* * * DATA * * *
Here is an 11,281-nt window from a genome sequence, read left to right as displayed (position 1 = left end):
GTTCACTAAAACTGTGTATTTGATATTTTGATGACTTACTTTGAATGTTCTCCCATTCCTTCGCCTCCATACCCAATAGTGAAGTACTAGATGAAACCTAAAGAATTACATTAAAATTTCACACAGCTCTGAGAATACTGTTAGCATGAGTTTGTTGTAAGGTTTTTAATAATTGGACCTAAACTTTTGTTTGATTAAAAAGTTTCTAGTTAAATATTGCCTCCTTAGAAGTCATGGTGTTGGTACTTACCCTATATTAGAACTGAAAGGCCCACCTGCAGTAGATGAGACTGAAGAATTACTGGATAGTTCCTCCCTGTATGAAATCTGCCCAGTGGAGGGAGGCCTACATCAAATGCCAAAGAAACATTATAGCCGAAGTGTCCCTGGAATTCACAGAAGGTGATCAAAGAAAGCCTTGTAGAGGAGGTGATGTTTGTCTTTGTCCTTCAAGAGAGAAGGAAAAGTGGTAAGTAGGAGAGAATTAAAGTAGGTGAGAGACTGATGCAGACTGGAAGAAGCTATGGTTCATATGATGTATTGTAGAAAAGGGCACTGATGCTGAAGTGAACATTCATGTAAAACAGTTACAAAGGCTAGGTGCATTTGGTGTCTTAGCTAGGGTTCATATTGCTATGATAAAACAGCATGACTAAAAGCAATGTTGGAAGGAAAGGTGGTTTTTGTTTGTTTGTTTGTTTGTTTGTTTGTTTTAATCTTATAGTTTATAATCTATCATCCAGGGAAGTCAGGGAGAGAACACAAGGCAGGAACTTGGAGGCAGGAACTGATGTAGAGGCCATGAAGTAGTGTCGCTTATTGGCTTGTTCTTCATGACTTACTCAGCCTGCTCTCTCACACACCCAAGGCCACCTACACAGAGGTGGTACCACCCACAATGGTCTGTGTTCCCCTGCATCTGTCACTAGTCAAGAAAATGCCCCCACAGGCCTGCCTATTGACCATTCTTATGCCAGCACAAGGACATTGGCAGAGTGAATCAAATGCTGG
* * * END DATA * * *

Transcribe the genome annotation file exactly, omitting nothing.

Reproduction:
Here is an 11,281-nt window from a genome sequence, read left to right as displayed (position 1 = left end):
GTTCACTAAAACTGTGTATTTGATATTTTGATGACTTACTTTGAATGTTCTCCCATTCCTTCGCCTCCATACCCAATAGTGAAGTACTAGATGAAACCTAAAGAATTACATTAAAATTTCACACAGCTCTGAGAATACTGTTAGCATGAGTTTGTTGTAAGGTTTTTAATAATTGGACCTAAACTTTTGTTTGATTAAAAAGTTTCTAGTTAAATATTGCCTCCTTAGAAGTCATGGTGTTGGTACTTACCCTATATTAGAACTGAAAGGCCCACCTGCAGTAGATGAGACTGAAGAATTACTGGATAGTTCCTCCCTGTATGAAATCTGCCCAGTGGAGGGAGGCCTACATCAAATGCCAAAGAAACATTATAGCCGAAGTGTCCCTGGAATTCACAGAAGGTGATCAAAGAAAGCCTTGTAGAGGAGGTGATGTTTGTCTTTGTCCTTCAAGAGAGAAGGAAAAGTGGTAAGTAGGAGAGAATTAAAGTAGGTGAGAGACTGATGCAGACTGGAAGAAGCTATGGTTCATATGATGTATTGTAGAAAAGGGCACTGATGCTGAAGTGAACATTCATGTAAAACAGTTACAAAGGCTAGGTGCATTTGGTGTCTTAGCTAGGGTTCATATTGCTATGATAAAACAGCATGACTAAAAGCAATGTTGGAAGGAAAGGTGGTTTTTGTTTGTTTGTTTGTTTGTTTGTTTGTTTTAATCTTATAGTTTATAATCTATCATCCAGGGAAGTCAGGGAGAGAACACAAGGCAGGAACTTGGAGGCAGGAACTGATGTAGAGGCCATGAAGTAGTGTCGCTTATTGGCTTGTTCTTCATGACTTACTCAGCCTGCTCTCTCACACACCCAAGGCCACCTACACAGAGGTGGTACCACCCACAATGGTCTGTGTTCCCCTGCATCTGTCACTAGTCAAGAAAATGCCCCCACAGGCCTGCCTATTGACCATTCTTATGCCAGCACAAGGACATTGGCAGAGTGAATCAAATGCTGG